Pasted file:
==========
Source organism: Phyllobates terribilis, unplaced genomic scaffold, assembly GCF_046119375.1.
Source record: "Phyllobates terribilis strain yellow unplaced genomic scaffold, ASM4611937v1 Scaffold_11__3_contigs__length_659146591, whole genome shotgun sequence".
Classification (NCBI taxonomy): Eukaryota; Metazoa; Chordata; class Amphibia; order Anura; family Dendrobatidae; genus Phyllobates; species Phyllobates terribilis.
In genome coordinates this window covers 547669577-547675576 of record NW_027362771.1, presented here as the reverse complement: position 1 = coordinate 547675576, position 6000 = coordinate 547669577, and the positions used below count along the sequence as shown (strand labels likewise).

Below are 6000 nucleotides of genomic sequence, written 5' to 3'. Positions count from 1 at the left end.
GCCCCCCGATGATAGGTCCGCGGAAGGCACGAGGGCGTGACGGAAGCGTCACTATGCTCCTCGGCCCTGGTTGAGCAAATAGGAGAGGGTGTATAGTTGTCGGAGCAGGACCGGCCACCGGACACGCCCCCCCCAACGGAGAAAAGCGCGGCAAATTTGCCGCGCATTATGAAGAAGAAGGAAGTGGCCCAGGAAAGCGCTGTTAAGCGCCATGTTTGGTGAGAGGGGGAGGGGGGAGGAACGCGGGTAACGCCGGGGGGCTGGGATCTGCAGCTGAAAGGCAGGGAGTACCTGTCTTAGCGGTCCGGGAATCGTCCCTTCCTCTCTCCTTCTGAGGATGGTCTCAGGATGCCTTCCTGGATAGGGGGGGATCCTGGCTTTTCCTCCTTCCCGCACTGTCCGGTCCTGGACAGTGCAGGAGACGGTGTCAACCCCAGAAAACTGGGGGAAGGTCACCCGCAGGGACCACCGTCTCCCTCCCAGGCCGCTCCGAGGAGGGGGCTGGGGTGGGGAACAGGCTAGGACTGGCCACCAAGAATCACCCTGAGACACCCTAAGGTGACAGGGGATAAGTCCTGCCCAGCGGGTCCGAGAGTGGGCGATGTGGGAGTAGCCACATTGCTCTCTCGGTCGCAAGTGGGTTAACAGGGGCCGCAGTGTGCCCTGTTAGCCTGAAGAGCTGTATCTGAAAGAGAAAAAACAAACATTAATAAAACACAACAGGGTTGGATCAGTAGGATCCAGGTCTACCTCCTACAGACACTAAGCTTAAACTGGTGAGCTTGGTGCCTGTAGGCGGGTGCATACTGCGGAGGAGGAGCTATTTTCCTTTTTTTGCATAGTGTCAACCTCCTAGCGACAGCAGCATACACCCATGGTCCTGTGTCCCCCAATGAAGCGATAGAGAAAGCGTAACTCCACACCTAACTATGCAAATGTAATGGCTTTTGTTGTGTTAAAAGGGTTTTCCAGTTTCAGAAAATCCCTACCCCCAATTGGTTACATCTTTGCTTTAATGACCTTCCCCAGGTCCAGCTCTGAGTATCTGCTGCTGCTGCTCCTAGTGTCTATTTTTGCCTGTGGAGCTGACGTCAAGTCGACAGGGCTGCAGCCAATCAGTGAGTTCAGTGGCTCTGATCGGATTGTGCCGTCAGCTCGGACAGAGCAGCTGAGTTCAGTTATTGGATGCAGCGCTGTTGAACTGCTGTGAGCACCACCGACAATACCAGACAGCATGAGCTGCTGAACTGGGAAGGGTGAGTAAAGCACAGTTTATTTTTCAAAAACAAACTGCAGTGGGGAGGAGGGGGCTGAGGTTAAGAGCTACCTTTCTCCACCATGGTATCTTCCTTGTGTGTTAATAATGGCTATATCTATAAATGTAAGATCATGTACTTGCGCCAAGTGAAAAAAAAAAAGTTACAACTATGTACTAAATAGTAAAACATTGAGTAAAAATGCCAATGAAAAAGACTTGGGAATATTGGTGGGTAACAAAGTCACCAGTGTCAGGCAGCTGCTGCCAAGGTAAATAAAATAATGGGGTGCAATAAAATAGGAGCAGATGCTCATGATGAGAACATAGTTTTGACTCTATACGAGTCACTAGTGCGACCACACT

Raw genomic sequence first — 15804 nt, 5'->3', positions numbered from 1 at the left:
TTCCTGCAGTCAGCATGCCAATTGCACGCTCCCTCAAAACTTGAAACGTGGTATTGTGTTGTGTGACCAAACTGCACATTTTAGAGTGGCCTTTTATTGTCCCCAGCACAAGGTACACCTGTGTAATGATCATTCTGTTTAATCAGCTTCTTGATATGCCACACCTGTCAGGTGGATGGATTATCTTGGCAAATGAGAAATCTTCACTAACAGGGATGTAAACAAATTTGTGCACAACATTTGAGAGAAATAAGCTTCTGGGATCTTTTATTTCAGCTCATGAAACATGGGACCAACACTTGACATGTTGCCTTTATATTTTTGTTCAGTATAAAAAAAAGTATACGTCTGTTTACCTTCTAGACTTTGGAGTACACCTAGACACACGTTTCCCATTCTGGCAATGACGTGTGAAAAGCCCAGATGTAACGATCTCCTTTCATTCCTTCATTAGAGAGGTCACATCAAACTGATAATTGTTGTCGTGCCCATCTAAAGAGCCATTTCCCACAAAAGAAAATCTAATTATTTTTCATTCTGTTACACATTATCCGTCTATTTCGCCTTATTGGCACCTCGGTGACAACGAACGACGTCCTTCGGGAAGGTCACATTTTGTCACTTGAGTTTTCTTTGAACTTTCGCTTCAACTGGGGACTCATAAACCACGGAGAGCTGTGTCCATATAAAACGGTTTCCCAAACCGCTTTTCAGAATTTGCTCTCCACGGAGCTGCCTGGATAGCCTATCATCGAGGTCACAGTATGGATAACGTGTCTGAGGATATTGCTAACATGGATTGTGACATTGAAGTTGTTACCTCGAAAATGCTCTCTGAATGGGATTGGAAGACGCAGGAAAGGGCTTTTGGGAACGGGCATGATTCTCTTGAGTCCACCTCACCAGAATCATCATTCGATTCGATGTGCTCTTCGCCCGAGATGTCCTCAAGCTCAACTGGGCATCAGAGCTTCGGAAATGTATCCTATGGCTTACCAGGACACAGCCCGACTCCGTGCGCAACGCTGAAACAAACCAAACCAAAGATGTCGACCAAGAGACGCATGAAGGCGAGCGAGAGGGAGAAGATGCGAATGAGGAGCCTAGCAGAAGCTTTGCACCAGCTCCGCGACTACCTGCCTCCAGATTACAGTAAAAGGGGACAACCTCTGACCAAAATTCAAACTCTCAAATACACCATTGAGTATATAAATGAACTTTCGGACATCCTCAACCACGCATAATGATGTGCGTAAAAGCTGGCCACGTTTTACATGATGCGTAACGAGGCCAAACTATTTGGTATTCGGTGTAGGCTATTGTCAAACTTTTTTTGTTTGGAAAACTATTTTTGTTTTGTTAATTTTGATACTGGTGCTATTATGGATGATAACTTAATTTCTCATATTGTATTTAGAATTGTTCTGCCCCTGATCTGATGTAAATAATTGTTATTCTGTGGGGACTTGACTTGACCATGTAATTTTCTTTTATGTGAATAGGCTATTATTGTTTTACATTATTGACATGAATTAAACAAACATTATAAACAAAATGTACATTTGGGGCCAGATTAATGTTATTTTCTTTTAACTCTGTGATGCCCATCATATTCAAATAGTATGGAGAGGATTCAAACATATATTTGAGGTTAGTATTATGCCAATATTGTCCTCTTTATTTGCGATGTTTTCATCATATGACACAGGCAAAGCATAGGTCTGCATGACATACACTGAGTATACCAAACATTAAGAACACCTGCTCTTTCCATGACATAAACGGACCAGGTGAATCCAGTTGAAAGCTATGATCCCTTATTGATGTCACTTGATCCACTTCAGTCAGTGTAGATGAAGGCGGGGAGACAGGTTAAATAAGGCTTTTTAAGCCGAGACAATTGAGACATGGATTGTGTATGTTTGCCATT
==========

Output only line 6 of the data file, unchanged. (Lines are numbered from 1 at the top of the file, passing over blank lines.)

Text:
GCCCCCCGATGATAGGTCCGCGGAAGGCACGAGGGCGTGACGGAAGCGTCACTATGCTCCTCGGCCCTGGTTGAGCAAATAGGAGAGGGTGTATAGTTGTCGGAGCAGGACCGGCCACCGGACACGCCCCCCCCAACGGAGAAAAGCGCGGCAAATTTGCCGCGCATTATGAAGAAGAAGGAAGTGGCCCAGGAAAGCGCTGTTAAGCGCCATGTTTGGTGAGAGGGGGAGGGGGGAGGAACGCGGGTAACGCCGGGGGGCTGGGATCTGCAGCTGAAAGGCAGGGAGTACCTGTCTTAGCGGTCCGGGAATCGTCCCTTCCTCTCTCCTTCTGAGGATGGTCTCAGGATGCCTTCCTGGATAGGGGGGGATCCTGGCTTTTCCTCCTTCCCGCACTGTCCGGTCCTGGACAGTGCAGGAGACGGTGTCAACCCCAGAAAACTGGGGGAAGGTCACCCGCAGGGACCACCGTCTCCCTCCCAGGCCGCTCCGAGGAGGGGGCTGGGGTGGGGAACAGGCTAGGACTGGCCACCAAGAATCACCCTGAGACACCCTAAGGTGACAGGGGATAAGTCCTGCCCAGCGGGTCCGAGAGTGGGCGATGTGGGAGTAGCCACATTGCTCTCTCGGTCGCAAGTGGGTTAACAGGGGCCGCAGTGTGCCCTGTTAGCCTGAAGAGCTGTATCTGAAAGAGAAAAAACAAACATTAATAAAACACAACAGGGTTGGATCAGTAGGATCCAGGTCTACCTCCTACAGACACTAAGCTTAAACTGGTGAGCTTGGTGCCTGTAGGCGGGTGCATACTGCGGAGGAGGAGCTATTTTCCTTTTTTTGCATAGTGTCAACCTCCTAGCGACAGCAGCATACACCCATGGTCCTGTGTCCCCCAATGAAGCGATAGAGAAAGCGTAACTCCACACCTAACTATGCAAATGTAATGGCTTTTGTTGTGTTAAAAGGGTTTTCCAGTTTCAGAAAATCCCTACCCCCAATTGGTTACATCTTTGCTTTAATGACCTTCCCCAGGTCCAGCTCTGAGTATCTGCTGCTGCTGCTCCTAGTGTCTATTTTTGCCTGTGGAGCTGACGTCAAGTCGACAGGGCTGCAGCCAATCAGTGAGTTCAGTGGCTCTGATCGGATTGTGCCGTCAGCTCGGACAGAGCAGCTGAGTTCAGTTATTGGATGCAGCGCTGTTGAACTGCTGTGAGCACCACCGACAATACCAGACAGCATGAGCTGCTGAACTGGGAAGGGTGAGTAAAGCACAGTTTATTTTTCAAAAACAAACTGCAGTGGGGAGGAGGGGGCTGAGGTTAAGAGCTACCTTTCTCCACCATGGTATCTTCCTTGTGTGTTAATAATGGCTATATCTATAAATGTAAGATCATGTACTTGCGCCAAGTGAAAAAAAAAAAGTTACAACTATGTACTAAATAGTAAAACATTGAGTAAAAATGCCAATGAAAAAGACTTGGGAATATTGGTGGGTAACAAAGTCACCAGTGTCAGGCAGCTGCTGCCAAGGTAAATAAAATAATGGGGTGCAATAAAATAGGAGCAGATGCTCATGATGAGAACATAGTTTTGACTCTATACGAGTCACTAGTGCGACCACACT